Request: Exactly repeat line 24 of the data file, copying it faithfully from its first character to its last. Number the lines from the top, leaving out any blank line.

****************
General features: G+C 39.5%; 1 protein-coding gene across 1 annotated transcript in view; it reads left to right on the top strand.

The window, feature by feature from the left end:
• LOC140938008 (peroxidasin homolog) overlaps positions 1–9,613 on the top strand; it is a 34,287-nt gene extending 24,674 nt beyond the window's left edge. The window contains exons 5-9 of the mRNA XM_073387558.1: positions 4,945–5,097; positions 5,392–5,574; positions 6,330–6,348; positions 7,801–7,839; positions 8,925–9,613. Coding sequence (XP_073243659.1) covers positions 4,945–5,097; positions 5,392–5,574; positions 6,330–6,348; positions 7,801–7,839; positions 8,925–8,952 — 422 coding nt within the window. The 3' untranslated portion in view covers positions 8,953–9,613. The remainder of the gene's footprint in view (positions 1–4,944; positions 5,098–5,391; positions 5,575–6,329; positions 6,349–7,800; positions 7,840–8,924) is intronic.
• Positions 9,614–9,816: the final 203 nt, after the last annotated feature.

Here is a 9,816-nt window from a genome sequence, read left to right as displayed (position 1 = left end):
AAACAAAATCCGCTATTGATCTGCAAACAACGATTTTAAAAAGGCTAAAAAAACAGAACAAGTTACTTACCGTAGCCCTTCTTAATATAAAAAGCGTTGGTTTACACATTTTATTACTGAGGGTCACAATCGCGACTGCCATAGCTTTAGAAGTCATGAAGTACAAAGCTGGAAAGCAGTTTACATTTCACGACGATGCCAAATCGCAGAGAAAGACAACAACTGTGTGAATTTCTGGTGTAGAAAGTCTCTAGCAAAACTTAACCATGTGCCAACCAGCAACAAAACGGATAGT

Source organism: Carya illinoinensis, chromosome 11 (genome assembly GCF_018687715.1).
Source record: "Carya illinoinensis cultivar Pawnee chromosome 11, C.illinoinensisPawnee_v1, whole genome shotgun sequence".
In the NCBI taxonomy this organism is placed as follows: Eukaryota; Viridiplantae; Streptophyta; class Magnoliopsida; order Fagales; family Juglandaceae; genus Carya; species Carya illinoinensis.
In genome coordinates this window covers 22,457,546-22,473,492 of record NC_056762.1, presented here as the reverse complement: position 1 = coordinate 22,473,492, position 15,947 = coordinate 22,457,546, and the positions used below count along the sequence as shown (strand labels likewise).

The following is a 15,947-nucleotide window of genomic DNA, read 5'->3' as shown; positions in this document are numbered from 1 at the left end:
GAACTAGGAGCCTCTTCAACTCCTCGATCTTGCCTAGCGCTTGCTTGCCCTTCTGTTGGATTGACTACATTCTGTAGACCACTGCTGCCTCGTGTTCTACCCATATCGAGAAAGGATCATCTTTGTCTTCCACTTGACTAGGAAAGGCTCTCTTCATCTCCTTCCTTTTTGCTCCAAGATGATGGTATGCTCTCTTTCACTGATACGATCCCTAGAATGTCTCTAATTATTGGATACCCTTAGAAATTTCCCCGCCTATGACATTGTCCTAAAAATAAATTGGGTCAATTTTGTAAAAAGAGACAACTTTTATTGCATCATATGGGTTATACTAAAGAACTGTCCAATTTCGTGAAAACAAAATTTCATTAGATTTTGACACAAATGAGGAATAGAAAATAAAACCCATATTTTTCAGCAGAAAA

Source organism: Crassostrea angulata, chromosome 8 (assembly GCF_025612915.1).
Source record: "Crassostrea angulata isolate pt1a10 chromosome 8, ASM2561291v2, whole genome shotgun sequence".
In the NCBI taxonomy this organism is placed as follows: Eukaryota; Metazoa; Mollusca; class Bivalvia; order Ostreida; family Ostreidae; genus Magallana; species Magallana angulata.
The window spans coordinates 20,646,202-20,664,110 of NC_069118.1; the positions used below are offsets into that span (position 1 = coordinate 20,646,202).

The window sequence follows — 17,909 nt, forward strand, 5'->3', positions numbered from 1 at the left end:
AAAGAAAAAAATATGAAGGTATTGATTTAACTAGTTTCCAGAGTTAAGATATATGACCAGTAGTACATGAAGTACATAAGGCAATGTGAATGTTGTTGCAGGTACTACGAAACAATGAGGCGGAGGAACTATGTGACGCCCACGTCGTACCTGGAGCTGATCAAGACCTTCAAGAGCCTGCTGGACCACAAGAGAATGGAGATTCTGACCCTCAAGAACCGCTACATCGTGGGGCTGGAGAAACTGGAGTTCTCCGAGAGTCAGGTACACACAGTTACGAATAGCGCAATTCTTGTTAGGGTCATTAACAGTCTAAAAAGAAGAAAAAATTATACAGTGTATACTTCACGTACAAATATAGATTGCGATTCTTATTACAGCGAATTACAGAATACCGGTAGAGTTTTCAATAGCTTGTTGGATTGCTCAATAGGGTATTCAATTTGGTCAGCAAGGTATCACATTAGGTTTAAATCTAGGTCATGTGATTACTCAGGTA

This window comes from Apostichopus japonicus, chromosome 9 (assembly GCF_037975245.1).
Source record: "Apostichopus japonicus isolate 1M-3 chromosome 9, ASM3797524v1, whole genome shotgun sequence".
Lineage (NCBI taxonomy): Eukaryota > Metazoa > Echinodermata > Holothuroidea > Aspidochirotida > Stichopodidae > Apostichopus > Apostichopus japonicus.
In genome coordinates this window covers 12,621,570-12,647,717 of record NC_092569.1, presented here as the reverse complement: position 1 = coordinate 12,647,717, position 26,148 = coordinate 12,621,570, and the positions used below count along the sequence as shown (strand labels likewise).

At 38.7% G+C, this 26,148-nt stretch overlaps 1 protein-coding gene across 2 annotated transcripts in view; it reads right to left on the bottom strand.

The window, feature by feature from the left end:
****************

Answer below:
The window, feature by feature from the left end: